Saturday, October 14, 2017

Tuesday, October 10, 2017

Programs to donate extra garden produce to

Have More Food from your Garden
than You Can Eat or Put Up?

Consider donating your surplus to one or more of the follow programs:

Center Against Rape and Domestic Violence (CARDV)  4786 SW Philomath Blvd. M-F, 9 am-5 pm. Call Hotline Advocate for info. • 541-754-0110

Community Outreach Inc.  865 NW Reiman Ave., Corvallis. Shelter and food pantry. 8 am-9pm Mon-Sat, call ahead to donate. • 541-758-3000

Jackson Street Youth Shelter  555 NW Jackson Ave.
9 am-7 pm daily. Call ahead. • 541-754-2404

Jammin’ for the Hungry  Fresh or frozen fruit only.
Call for locations and times. Sara Power • • 541-231-6772

Marys River Gleaners at Pioneer Park (south of Philomath Blvd between 15th St. and downtown exit). Fri. 8 am-2:30 pm, Sat. 9:30 am-1:30 pm. Cookie Johnson • • 541-497-9019

Neighbor to Neighbor (Philomath)  College United Methodist Church (Social Hall), 1123 Main St, Philomath. Drop off: Tues. 9:30-11:30 am; Dinner: 5:30-6:30 pm Glenda • • 541-929-2412 or 541-929-6614

OSU Emergency Food Pantry  Call ahead to donate and for directions. 541-737-3747 or 541-737-3473 •

An Energy-Efficient
Food Garden Tip

Copyright 2015 Owen E. Dell, RLA, ASLA 

Forty percent of all food is wasted in the United States. Think about the energy waste that goes along with that!  With proper planning, most food waste can be eliminated.

WHAT TO DO: Food waste starts in the garden. Pick produce when it’s ready. Store food properly so that it doesn’t spoil. Keep an eye on what’s in the back of the fridge, planning meals carefully to use up food before it goes bad. If you do have to toss food, put it on the compost pile, not in the trash. But remember that compost food releases methane gas, a dangerous greenhouse gas.  So share food with your neighbors, or develop an integrated neighborhood food system with each household growing the crops that do best for them.  Also donate food. (There will be more places to donate to listed next month.)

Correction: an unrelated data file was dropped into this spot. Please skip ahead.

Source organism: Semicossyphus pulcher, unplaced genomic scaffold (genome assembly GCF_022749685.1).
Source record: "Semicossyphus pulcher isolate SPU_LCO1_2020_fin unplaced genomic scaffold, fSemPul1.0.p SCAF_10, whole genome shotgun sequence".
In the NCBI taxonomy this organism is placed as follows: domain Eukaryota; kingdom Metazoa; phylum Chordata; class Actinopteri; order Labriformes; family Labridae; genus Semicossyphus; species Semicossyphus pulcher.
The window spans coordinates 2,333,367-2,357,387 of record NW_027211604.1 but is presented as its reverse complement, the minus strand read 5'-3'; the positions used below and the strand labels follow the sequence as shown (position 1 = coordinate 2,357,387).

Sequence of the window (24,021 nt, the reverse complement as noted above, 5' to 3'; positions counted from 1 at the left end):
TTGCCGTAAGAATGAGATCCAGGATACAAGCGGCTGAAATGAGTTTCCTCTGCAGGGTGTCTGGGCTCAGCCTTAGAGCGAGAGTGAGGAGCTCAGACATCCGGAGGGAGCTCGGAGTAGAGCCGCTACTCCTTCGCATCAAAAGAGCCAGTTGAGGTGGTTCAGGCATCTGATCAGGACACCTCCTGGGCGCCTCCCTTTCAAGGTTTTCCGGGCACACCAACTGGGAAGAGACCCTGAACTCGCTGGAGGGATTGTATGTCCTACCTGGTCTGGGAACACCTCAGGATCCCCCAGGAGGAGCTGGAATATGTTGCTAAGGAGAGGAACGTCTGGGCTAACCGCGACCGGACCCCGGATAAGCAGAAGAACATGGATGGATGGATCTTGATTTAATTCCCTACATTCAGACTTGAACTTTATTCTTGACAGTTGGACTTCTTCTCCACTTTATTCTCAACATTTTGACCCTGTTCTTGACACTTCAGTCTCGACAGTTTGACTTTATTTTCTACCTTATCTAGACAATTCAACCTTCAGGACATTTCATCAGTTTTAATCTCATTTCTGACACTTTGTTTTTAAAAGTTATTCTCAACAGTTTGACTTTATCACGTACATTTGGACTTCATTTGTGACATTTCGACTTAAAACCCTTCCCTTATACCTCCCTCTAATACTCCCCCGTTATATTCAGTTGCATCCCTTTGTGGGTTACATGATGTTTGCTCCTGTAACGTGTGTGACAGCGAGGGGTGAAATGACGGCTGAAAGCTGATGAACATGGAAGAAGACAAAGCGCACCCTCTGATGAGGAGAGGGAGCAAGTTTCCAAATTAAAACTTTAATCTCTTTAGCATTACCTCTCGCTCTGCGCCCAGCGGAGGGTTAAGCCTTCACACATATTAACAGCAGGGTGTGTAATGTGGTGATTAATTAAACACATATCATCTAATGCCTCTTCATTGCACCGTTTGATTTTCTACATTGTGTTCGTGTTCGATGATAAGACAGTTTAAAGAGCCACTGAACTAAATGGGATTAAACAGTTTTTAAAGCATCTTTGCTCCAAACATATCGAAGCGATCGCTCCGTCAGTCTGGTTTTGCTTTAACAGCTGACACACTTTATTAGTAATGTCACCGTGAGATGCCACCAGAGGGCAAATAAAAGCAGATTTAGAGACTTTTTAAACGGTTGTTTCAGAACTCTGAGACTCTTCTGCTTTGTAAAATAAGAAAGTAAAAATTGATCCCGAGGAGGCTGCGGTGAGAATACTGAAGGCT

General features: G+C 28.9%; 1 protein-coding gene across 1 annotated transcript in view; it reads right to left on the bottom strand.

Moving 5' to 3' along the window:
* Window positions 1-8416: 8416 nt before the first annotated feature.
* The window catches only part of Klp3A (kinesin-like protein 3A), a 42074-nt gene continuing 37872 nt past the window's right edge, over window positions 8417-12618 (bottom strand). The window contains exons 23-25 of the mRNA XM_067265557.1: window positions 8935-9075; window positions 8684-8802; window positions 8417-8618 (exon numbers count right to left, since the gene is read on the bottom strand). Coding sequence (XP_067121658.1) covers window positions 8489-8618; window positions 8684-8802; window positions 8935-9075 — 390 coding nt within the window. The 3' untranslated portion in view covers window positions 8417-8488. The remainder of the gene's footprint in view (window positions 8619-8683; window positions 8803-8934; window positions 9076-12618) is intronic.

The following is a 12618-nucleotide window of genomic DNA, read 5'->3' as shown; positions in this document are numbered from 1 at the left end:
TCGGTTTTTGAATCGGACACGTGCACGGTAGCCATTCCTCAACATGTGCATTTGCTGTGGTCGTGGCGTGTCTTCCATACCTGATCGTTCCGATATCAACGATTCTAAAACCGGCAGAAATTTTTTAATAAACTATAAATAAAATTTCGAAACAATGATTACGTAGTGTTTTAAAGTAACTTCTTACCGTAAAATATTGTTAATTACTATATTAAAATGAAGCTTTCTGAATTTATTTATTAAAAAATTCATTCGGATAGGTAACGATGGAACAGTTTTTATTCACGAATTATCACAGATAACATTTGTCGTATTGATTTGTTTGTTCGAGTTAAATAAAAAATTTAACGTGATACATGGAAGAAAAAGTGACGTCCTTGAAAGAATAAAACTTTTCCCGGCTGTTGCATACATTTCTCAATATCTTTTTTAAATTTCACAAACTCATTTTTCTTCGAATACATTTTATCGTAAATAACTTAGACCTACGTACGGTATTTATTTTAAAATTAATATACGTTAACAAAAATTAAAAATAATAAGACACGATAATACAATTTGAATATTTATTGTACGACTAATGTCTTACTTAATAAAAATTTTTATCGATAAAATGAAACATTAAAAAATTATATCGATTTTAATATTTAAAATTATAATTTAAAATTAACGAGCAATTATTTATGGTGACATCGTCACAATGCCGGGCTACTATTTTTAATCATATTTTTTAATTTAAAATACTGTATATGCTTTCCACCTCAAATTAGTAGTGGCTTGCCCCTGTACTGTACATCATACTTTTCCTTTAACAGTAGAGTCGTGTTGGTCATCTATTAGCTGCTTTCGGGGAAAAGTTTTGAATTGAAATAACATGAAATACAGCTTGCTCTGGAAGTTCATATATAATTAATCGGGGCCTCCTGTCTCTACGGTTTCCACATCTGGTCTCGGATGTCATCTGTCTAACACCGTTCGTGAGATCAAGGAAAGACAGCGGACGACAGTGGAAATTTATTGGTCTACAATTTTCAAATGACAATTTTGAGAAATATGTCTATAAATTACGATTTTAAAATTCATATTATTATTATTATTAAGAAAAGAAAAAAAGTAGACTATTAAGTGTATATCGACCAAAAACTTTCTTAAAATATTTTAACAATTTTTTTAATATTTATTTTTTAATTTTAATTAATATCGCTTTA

Calories of wasted food: 40% of available
Calories lost from not wasting food: minimal

Friday, September 22, 2017

Planting Information and Photos for Identifying Bulbs from the Fall Festival Sale

CBUF guide to planting spring flowering bulbs

(Below this guide you will find photos of the bulbs sold at this year's Fall Festival to help you identify your new plants.)

1.     Plant bulbs where they won’t stand in water all winter. The top of a mounded bed is better than at the bottom. If bulbs sit in wet soil all winter they will perform poorly and may rot.
2.     In the Willamette valley, plant spring flowering bulbs any time from late-October to mid-December.
3.     Planting depth varies with the size of the bulb. Large bulbs should be planted deeper than small bulbs. The following diagram shows the optimum depth for several common bulbs. Depth refers to where the bulb rests at the bottom of the hole.  A common rule of thumb is, “plant bulbs at a depth 2-3 times the height of the bulb from tip to base”. Note: Anemone tubers should be planted no more than one inch deep.
4.     Plant bulbs so the tip is pointing up and the root plate rests on the base of the hole.  If you can’t tell which end is up, lucky for you, most bulbs will right themselves no matter how you place them in the hole.
5.     Dig the planting hole deeper than needed and then mix a teaspoon or so of bonemeal or other high phosphorus fertilizer into the soil before setting out the bulbs. Backfill the hole and place a marker stake where you planted so you don’t forget where the bulbs are during late winter garden clean up.
6.     When spring arrives and bulbs are blooming take some photos and plan to buy more bulbs next fall at the CBUF bulb sale!